Although I enjoyed reading his reviews and learned from them, I think he should support his allegations with evidence. He shouldn’t spoil the book’s element of surprise. He shouldn’t rush to get the manuscripts (which the author believes are more than 3,000 years old) authenticated. My reasoning is that getting the manuscripts authenticated isn’t an immediate need. Yes! Absolutely, they should be carbon dated eventually. Until then, I sit tight and enjoy reading the book to see whether the author would be brave enough to invalidate Milkias and Haile’s allegations (at least some of them) against his book by getting his manuscripts carbon dated. And I will keep my fingers crossed that the ancient manuscripts would turn out to be legit.
Ideally, I think getting the manuscripts carbon dated would be the right thing to do before claiming the book is a true history.
Haile’s Reviews Final grade: A+ on boldness; C- for significance; C- for thoughtfulness
Side Note2: I think Professor Getatchew Haile is a wonderful person and a distinguished scholar. “… he wrote more than twenty books. “… Haile … is an Ethiopian-American philologist widely considered the foremost scholar of the Ge’ez language alive today. He was acknowledged for his contributions to the field with a MacArthur Fellows Program “genius” award and the Edward Ullendorff Medal from the Council of the British Academy.”, according to Wikipedia
The author’s responses to his critics
To me the author’s responses to his critics made him appear that he is a cultured gentleman. He also seemed certain for writing Ethiopia’s true history unless one disproves him. He, for example, stated that “መልሶቼ ሁሉ ተደምረው የሌሎቹንም ግለሰቦች ሁሉ ጥያቄዎች ይመልሳሉ ብዬ ተስፋ አደርጋለሁ፡፡ በጥንቃቄና በቀና ልብ ያነበቡት ሰዎች ሁሉ መጽሀፉ ራሱ ጥያቄዎቻቸውን መልሶላቸዋል፡፡ (page 1 0f 16)”. He confidently speaks about his book; he said that “…የኢትዮጵያን ሀዝብ አንድነትና ፍቅር በሚያንጸባርቅ ሀቀኛ መጽሀፍ …” (page 2 of 16) “ፈላስፋውና ነቢዩ ደሸት የኦሮሞ አባት፣የአማራ አያት መሆኑን በበቂ የመከራከርያ ነጥቦች አረጋግጫለሁ፡፡” (page 15 of 16). He also said that his book is a work in progress – another edition of it is already published – that he would keep revising it as he gets more feedback and information.
In passing, I found out that the author and I have the same outlook about the word “አበሻ”. He said that “እኔ ‹‹አበሻ‹‹ ማለት ውርደት፣ኢትዮጵያዊነት ግን ኩራት ስለሆነ ኢትዮጵያውያን መባል አለብን፣ እላለሁ፡፡” (page 15 of 16). I totally agree with him. Let me explain, so far in my life I never used the word “አበሻ” to refer to an Ethiopian because it sounds derogatory to me, and I didn’t learn its definition until recently. When my family members use it to refer to an Ethiopian, I usually ask them about what it means to them. They say that it means Ethiopian. And I recommend to them using the word “Ethiopian” because it sounds better to me though I was never been able to explain why they shouldn’t use “አበሻ”.
The Author’s Responses to his critics’ Final grade: A+ on boldness; A+ for significance; A+ for thoughtfulness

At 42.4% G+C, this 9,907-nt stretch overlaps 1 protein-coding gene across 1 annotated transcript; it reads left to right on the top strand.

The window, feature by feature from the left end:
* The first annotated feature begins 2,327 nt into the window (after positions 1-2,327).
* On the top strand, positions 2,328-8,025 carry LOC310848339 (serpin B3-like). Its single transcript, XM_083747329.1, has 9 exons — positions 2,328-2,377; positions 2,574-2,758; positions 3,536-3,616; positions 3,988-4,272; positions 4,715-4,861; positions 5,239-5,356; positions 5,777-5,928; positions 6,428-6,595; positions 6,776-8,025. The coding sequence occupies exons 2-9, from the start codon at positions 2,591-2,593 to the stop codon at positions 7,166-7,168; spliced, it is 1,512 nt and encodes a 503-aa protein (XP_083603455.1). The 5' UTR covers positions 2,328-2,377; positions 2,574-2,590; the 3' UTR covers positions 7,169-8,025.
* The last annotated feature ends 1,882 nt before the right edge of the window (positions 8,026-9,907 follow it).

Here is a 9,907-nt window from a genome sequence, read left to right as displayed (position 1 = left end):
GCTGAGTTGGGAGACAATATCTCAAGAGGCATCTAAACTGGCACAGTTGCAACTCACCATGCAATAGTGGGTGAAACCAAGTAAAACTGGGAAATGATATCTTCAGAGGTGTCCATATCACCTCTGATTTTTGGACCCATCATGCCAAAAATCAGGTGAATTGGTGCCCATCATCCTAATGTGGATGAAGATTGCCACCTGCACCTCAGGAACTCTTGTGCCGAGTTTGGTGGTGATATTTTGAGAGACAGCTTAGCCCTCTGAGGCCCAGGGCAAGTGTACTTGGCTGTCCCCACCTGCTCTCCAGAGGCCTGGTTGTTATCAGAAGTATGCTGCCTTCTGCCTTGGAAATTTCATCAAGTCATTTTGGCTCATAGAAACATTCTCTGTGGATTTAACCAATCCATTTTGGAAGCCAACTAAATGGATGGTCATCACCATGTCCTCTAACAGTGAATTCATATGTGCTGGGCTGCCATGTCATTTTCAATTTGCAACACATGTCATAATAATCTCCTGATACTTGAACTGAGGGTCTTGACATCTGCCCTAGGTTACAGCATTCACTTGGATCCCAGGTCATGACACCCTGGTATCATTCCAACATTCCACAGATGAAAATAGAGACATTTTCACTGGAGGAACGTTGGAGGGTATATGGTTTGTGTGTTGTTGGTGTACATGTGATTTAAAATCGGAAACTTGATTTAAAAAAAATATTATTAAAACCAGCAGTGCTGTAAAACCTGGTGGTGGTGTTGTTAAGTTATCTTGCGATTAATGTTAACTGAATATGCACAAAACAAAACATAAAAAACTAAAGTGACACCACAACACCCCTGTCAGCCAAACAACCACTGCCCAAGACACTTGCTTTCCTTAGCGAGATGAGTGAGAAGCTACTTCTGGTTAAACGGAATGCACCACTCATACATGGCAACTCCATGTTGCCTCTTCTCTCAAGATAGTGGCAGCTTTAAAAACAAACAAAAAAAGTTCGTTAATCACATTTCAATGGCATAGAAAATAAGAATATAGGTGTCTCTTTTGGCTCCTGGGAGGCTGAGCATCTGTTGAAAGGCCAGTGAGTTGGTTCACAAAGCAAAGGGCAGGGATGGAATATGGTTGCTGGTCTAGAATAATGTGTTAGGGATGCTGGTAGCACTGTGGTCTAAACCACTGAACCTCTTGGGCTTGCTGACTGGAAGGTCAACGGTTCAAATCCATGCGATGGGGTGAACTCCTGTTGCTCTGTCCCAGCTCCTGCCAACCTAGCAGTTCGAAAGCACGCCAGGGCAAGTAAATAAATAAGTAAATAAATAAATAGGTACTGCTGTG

To sum up, I don’t have all the answers about why team New Ethiopia looks dysfunctional at times. However, using this opportunity, I would like to try addressing it partially by using Professor Getatchew Haile‘s reviews of Tolosa’s book. It seemed to me that he should write his review methodically so that a reader would be able to make up his/her own mind whether to read the book, and the author might get constructive feedback. I think he didn’t need to list thirteen questions and ask the author to provide him answers. Who is he to challenge him like that in public? I know he is “philologist widely considered the foremost scholar of the Ge’ez language alive today.” But I don’t think he is Tolosa’s boss or teacher? Couldn’t he find the answers to his questions in the book? I think he could. What I think he should have done was for the record present his argument to his readers by quoting the authors’ three or four assertions which he thinks are false along with evidences the author provided to support his claims. And explain painstakingly why the author’s evidences don’t support his assertions. Then leave it to his readers’ judgments instead of ruffling some feathers.
If the author used counterfeited manuscripts and unreliable sources to rewrite Ethiopia’s history, I think his assertions wouldn’t make a dent in Ethiopia’s history. Even worse, he would lose credibility among his readers. I believe that his critics’ allegations which claim that reading the book would damage young readers outlook who don’t know much about Ethiopian history is baseless. It undermined their intelligence. I think a threat to our legacy that has been facing us over forty years is a result of our own failure to set aside our petty differences (such as the unconstructive discussions about Tolosa’s book) and to form a united front against the TPLF – which has been one of its vital strengths so far.
I thought Tolosa did his best to awaken Ethiopians national unity and identity. He also did a great job addressing his critics’ questions. Though some said that his diagnose of Ethiopia’s societal cancer – the TPLF’s language based ethnic politics – didn’t provide the right remedy. For instance, Professor Messay Kebede said that Ethiopians’ problem is political so it requires a political answer. I also noted the below articulation of Kebede that:
“The supporters of the idea of a common origin think that it will significantly decrease the ethnic tension between Oromo and Amhara. If Oromo and Amhara are related, then the arguments of secessionist Oromo go down in flames. On the other hand, those who maintain that the idea of a common origin is just a fantasy actually share the same assumption only to say that the idea is unfortunately untrue. They do believe that the attempt to base Ethiopian unity on a fantasy is a dangerous game if only because it misunderstands and underestimates the Oromo grievances.”
Lastly, if we want our legacy wouldn’t fall apart, we take another lesson from this unfortunate experience. And we try to do our level best to make our future discussions constructive because our “legacy hangs in the balance”. So, let’s make this moment to make the best of it. Let’s make this moment to bring out the best from each other. Let’s make this moment our legacy – which we start restoring our Ethiopian national unity and identity! And let’s make this moment to chant together DOWN, DOWN, WOYANE!!!
READ BOOKS THE TPLF’s COMMAND POST BANNED
Including, Oromo and Amhara Real Ancestor
“የኦሮሞ እና የአማራ እውነተኛወ የዘር ምንጭ”
“TO PROTECT YOUR RIGHT”
“TO CHOOSE WHAT TO READ”
The writer LJDemissie can be reached at LJDemissie@yahoo.com